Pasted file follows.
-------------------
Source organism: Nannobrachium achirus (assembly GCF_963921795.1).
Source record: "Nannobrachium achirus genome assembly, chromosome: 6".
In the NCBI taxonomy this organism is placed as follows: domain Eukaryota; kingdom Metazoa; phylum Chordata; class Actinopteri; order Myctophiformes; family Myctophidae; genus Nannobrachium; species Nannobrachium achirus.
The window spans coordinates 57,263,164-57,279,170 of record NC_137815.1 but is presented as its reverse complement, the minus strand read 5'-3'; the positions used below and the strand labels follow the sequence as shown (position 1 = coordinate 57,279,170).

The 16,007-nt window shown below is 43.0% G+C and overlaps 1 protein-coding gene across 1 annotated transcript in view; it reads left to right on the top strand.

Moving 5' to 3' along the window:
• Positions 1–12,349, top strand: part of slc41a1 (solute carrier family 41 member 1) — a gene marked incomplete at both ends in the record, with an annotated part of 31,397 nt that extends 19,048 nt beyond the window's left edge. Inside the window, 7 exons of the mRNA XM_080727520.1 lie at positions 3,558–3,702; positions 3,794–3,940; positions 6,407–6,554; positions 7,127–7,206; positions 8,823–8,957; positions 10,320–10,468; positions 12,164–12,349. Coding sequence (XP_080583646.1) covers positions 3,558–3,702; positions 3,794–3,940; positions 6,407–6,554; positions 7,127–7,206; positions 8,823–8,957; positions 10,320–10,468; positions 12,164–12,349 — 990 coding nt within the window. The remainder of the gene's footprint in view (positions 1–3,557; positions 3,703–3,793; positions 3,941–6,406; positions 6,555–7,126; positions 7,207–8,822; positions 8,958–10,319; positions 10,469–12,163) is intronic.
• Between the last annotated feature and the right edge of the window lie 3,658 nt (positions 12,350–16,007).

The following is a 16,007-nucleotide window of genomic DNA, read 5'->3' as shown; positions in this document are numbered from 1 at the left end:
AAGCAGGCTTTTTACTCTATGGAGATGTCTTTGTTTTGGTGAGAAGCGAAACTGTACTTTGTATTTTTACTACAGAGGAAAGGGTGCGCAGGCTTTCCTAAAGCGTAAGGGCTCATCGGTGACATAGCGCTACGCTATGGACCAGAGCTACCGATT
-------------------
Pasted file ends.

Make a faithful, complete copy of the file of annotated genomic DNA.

Source organism: Nannobrachium achirus (assembly GCF_963921795.1).
Source record: "Nannobrachium achirus genome assembly, chromosome: 6".
In the NCBI taxonomy this organism is placed as follows: domain Eukaryota; kingdom Metazoa; phylum Chordata; class Actinopteri; order Myctophiformes; family Myctophidae; genus Nannobrachium; species Nannobrachium achirus.
The window spans coordinates 57,263,164-57,279,170 of record NC_137815.1 but is presented as its reverse complement, the minus strand read 5'-3'; the positions used below and the strand labels follow the sequence as shown (position 1 = coordinate 57,279,170).

The 16,007-nt window shown below is 43.0% G+C and overlaps 1 protein-coding gene across 1 annotated transcript in view; it reads left to right on the top strand.

Moving 5' to 3' along the window:
• Positions 1–12,349, top strand: part of slc41a1 (solute carrier family 41 member 1) — a gene marked incomplete at both ends in the record, with an annotated part of 31,397 nt that extends 19,048 nt beyond the window's left edge. Inside the window, 7 exons of the mRNA XM_080727520.1 lie at positions 3,558–3,702; positions 3,794–3,940; positions 6,407–6,554; positions 7,127–7,206; positions 8,823–8,957; positions 10,320–10,468; positions 12,164–12,349. Coding sequence (XP_080583646.1) covers positions 3,558–3,702; positions 3,794–3,940; positions 6,407–6,554; positions 7,127–7,206; positions 8,823–8,957; positions 10,320–10,468; positions 12,164–12,349 — 990 coding nt within the window. The remainder of the gene's footprint in view (positions 1–3,557; positions 3,703–3,793; positions 3,941–6,406; positions 6,555–7,126; positions 7,207–8,822; positions 8,958–10,319; positions 10,469–12,163) is intronic.
• Between the last annotated feature and the right edge of the window lie 3,658 nt (positions 12,350–16,007).

The following is a 16,007-nucleotide window of genomic DNA, read 5'->3' as shown; positions in this document are numbered from 1 at the left end:
AAGCAGGCTTTTTACTCTATGGAGATGTCTTTGTTTTGGTGAGAAGCGAAACTGTACTTTGTATTTTTACTACAGAGGAAAGGGTGCGCAGGCTTTCCTAAAGCGTAAGGGCTCATCGGTGACATAGCGCTACGCTATGGACCAGAGCTACCGATT